A handsome chapel of ease, of an octagonal form, adequate to the accommodation of 1,000 persons, was erected, in 1828, by subscription. The principal contributor, both to the erection and endowment, was the late vicar, the Rev. Doctor Jobson.
The charter of the corporation of Wisbech was granted by Edward VI. and confirmed successively by James I. and Charles II. By the late municipal act it is divided into two wards, and is governed by a mayor, 6 aldermen, and 18 councillors.
The trade of Wisbech, which has much increased of late years, is now very considerable. The prin
cipal articles of traffic are coals, corn, timber, and wine; the average of the exports and imports amounts to nearly 86,000 tons annually. The custom-house duties paid, are about 30,000l. per annum. The market is abundantly supplied with poultry, fish, and butcher's meat; and the trade of the town is further promoted by six annual fairs, for horses, cattle, flax, and hemp. The public charities and benefactions belonging to the town are numerous and valuable.
Many improvements in the buildings have been made since the middle of the last century;—the chief of which are, a neat stone bridge over the great river, consisting of one elliptical arch, of a span of 72 feet, erected about the year 1758, at the expence
of nearly 2,300l. ;-a custom-house, a corn-exchange, a shirehall, and a jail, each of which is well adapted to its purpose. The streets are tolerably well paved, lighted, and watched; the buildings are in general neat and modern, and some few are elegant. On the whole, the town has an air of cheerful opulence and neatness, exceeded by few places of its size in the kingdom.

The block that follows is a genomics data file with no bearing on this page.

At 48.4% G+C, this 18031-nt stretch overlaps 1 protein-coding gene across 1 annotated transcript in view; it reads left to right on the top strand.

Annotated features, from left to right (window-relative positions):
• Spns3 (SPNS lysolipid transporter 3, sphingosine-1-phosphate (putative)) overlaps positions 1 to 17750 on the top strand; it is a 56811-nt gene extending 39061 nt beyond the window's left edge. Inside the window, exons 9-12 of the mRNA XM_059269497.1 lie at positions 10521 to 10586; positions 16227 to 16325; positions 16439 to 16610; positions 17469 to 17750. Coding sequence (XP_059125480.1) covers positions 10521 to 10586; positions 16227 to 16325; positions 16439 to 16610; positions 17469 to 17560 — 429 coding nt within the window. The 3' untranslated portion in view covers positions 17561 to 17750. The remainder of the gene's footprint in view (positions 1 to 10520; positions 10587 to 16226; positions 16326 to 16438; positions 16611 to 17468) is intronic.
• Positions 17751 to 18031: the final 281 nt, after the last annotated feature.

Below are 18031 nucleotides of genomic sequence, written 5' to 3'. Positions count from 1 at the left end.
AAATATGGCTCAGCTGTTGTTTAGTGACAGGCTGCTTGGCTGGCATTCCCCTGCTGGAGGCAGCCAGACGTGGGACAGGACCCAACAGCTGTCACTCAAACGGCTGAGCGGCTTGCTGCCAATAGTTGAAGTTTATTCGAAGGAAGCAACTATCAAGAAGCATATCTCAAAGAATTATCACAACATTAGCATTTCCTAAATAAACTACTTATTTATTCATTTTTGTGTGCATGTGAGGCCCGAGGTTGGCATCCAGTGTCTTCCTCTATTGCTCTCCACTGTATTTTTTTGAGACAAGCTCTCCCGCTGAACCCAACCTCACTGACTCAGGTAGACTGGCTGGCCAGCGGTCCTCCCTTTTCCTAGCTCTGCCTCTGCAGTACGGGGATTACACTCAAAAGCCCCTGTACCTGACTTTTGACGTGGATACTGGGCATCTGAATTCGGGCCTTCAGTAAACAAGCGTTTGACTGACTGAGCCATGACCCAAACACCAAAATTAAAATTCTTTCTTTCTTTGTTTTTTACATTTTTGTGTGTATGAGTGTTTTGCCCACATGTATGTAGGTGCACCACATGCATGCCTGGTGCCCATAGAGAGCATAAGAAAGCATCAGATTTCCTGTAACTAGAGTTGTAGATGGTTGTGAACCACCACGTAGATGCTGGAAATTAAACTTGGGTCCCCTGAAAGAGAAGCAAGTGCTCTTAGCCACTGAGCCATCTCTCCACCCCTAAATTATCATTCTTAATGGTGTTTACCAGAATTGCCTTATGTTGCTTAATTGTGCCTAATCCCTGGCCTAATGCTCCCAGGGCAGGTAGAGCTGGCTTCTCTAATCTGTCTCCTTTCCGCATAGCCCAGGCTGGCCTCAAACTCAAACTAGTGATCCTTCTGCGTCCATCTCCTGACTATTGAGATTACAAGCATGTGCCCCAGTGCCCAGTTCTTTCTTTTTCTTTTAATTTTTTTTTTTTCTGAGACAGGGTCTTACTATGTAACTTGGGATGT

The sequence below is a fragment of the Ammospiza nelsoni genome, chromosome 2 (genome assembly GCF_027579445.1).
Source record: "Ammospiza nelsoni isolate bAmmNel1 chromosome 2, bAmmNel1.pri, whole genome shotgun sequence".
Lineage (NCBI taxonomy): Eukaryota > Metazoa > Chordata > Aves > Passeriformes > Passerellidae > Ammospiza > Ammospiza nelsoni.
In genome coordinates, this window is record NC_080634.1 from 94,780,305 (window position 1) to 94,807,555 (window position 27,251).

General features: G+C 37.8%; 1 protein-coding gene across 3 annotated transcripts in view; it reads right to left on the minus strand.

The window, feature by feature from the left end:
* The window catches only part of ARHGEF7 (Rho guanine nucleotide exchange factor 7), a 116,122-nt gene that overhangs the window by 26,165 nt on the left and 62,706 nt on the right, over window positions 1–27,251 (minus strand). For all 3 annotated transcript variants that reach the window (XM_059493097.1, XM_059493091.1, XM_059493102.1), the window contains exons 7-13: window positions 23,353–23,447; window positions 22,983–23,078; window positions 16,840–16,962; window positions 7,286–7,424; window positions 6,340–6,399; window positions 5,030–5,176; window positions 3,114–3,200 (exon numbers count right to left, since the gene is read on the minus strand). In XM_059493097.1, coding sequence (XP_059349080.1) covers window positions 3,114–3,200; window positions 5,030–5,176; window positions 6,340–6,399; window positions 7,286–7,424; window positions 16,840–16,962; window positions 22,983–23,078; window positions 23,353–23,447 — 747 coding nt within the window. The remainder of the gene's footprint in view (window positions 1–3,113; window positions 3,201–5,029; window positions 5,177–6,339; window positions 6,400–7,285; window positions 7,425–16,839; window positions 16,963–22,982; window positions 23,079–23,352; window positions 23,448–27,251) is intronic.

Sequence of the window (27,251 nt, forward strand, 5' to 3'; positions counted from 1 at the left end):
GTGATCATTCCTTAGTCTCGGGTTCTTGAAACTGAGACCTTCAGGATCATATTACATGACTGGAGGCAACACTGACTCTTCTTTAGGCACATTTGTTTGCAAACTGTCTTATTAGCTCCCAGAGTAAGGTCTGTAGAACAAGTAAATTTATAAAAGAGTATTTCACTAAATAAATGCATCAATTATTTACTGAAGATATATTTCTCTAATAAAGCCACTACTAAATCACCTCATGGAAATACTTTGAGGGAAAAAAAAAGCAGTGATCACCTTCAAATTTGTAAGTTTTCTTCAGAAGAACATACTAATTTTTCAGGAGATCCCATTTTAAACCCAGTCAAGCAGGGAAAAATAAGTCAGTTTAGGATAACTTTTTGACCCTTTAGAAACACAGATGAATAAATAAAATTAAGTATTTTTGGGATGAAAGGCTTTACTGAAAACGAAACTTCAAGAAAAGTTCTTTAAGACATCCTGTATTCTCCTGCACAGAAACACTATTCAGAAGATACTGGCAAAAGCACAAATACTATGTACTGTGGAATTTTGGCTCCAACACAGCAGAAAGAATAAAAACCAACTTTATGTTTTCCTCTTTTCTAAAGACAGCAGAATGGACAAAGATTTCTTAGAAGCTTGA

Wisbech also possesses an excellent Literary Society. It was instituted in 1781. The education of youth is provided for by a free grammar-school, founded 1379. In the charter of Edward VI.
provision is made that “a schoolmaster learned in the Greek and Latin languages, shall be supported in the town for ever, at an annual salary of 121.” In 1628 Thomas Parke, Esq., left lands in Cambridge
shire for the use of the master; and John Crane, Esq. of Cambridge, in 1651, left an augmentation. The whole now produces about 60l. per annum. In 1638 Mr. William Holmes founded two Scholarships at Magdalene College, Cambridge, for natives of Wisbech, educated at least three years in this School, and which are now worth about 75l. per annum each. The Bishop of Ely is the visitor of the School.
Wisbech is also one of the Corporations entitled in its turn to Mr. Crane's Charity, mentioned above at page 216.
The dissenters from the established church are numerous; consisting chiefly of Quakers, Baptists, Independents, and Wesleyan Methodists. The population of the town amounts to about 8,800. In 1676 its inhabitants were only 1,705.